Businesses’ inflationary expectations are becoming unhinged

Inflationary expectations are becoming unhinged, with businesses’ expectations of inflation two years out running at their highest level in more than 30 years (since 1991)!

Why does this matter?

Well inflationary expectations from businesses, are an important signal for what they think will happen and how they are going to behave in any contractual negotiations over pricing with customers. In short – these expectations can translate into real outcomes, if businesses engrain them into how they operate!

The persistence of inflation over the long-term in New Zealand isn’t a fait accompli just yet and the last thing we want is businesses to act like it is. The transient global and supply chain factors that have pushed up prices will eventually ease – or we will innovate our way to lessen the burden.

So what we don’t want here and now is for businesses to act like a high inflationary environment is going to persist over the longer-term. If they do this, then it is going to be that much harder to rein in inflation.

Businesses have a role to play here. Particularly larger businesses, and those with stronger balance sheets or fatter margins that aren’t being existentially squeezed.

These businesses can show leadership. They can publicly take on the role of a “responsible corporate” and tell their customers, and the media, that they are taking some of these pressures on the chin. They can tell the country that they are making a stand of being deliberately conservative in their pricing and have chosen not to engrain rapid price increases in longer-term contracts.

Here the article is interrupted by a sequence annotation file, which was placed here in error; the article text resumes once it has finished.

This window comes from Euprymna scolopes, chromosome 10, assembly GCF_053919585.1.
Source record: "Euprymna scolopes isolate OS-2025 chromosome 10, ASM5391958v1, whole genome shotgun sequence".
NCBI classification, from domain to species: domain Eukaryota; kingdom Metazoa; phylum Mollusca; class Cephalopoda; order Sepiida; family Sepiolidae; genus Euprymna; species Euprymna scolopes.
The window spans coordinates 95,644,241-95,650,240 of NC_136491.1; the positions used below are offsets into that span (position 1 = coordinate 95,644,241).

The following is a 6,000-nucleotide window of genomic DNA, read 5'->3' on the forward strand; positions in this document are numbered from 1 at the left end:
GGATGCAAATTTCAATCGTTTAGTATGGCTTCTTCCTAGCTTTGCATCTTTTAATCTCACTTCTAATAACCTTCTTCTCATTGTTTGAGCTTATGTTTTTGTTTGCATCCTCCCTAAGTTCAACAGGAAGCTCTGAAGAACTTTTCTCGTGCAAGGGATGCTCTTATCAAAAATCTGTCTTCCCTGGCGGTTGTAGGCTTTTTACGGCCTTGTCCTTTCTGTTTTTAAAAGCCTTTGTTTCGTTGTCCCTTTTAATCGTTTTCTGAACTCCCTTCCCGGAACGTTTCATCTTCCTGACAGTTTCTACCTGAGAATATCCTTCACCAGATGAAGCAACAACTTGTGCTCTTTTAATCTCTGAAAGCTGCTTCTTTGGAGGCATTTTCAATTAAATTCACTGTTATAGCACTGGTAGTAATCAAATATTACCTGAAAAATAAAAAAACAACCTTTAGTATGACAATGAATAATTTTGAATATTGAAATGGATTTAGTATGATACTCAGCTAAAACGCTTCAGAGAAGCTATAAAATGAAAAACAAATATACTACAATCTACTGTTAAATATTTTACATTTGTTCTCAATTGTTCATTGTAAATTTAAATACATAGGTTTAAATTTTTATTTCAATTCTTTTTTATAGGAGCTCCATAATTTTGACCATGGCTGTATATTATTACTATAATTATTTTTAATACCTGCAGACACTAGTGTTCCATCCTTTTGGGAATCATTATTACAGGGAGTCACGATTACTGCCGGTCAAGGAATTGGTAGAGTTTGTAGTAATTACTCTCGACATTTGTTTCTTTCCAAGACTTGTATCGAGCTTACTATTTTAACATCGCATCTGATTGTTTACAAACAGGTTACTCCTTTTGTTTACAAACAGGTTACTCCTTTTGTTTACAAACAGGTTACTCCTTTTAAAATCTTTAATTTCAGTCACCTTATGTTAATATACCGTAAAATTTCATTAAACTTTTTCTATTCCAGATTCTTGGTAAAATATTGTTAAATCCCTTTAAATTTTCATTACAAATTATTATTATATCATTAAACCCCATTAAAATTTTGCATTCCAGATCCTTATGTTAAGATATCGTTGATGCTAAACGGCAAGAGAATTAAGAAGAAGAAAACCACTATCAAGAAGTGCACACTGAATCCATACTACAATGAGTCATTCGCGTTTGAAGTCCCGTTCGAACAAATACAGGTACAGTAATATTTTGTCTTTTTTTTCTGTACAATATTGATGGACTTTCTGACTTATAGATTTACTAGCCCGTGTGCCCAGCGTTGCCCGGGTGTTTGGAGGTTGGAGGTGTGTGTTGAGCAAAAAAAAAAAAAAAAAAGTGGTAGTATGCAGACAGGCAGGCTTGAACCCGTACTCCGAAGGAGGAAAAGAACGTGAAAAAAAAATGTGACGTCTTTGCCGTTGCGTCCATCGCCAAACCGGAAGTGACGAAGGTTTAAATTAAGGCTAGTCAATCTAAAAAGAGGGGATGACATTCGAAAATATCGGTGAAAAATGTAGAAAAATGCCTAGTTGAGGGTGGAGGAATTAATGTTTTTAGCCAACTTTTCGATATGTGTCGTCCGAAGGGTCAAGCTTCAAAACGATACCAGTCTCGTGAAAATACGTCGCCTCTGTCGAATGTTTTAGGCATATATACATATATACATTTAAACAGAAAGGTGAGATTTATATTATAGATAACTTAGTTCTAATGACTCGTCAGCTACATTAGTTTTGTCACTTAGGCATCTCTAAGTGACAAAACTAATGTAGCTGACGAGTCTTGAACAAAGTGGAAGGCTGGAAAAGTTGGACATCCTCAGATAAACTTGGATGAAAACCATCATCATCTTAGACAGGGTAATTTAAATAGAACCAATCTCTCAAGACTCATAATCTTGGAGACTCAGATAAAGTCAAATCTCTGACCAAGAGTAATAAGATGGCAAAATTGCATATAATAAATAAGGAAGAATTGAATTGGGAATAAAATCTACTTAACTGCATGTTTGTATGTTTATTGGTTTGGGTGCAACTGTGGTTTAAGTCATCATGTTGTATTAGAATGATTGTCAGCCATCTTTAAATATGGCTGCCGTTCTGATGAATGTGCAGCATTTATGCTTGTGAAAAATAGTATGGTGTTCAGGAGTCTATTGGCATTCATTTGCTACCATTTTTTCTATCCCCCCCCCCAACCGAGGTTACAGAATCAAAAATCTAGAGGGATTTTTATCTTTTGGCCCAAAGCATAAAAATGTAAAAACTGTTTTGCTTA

No not really, the funny thing is these types of movements can have a snowball effect. An initial trickle of businesses getting on the bandwagon can lead to a torrent.

Businesses that lead the way can garner favour with customers, and may actually win long-term business out of what they are doing.

What’s more, if businesses don’t begin to get real, and don’t lower their future expectations of inflation, then the Reserve Bank won’t hesitate to act aggressively with interest rates to stamp these “deviant pricing thoughts” out of businesses’ heads. So really taking a little on the chin now, is not only responsible and could win favour with customers, but it also wards off the risk of future interest rate costs heading higher than they need to be.

Recent data on inflationary expectations is available from the Reserve Bank’s website (an update released on 12 May 2022 is available here).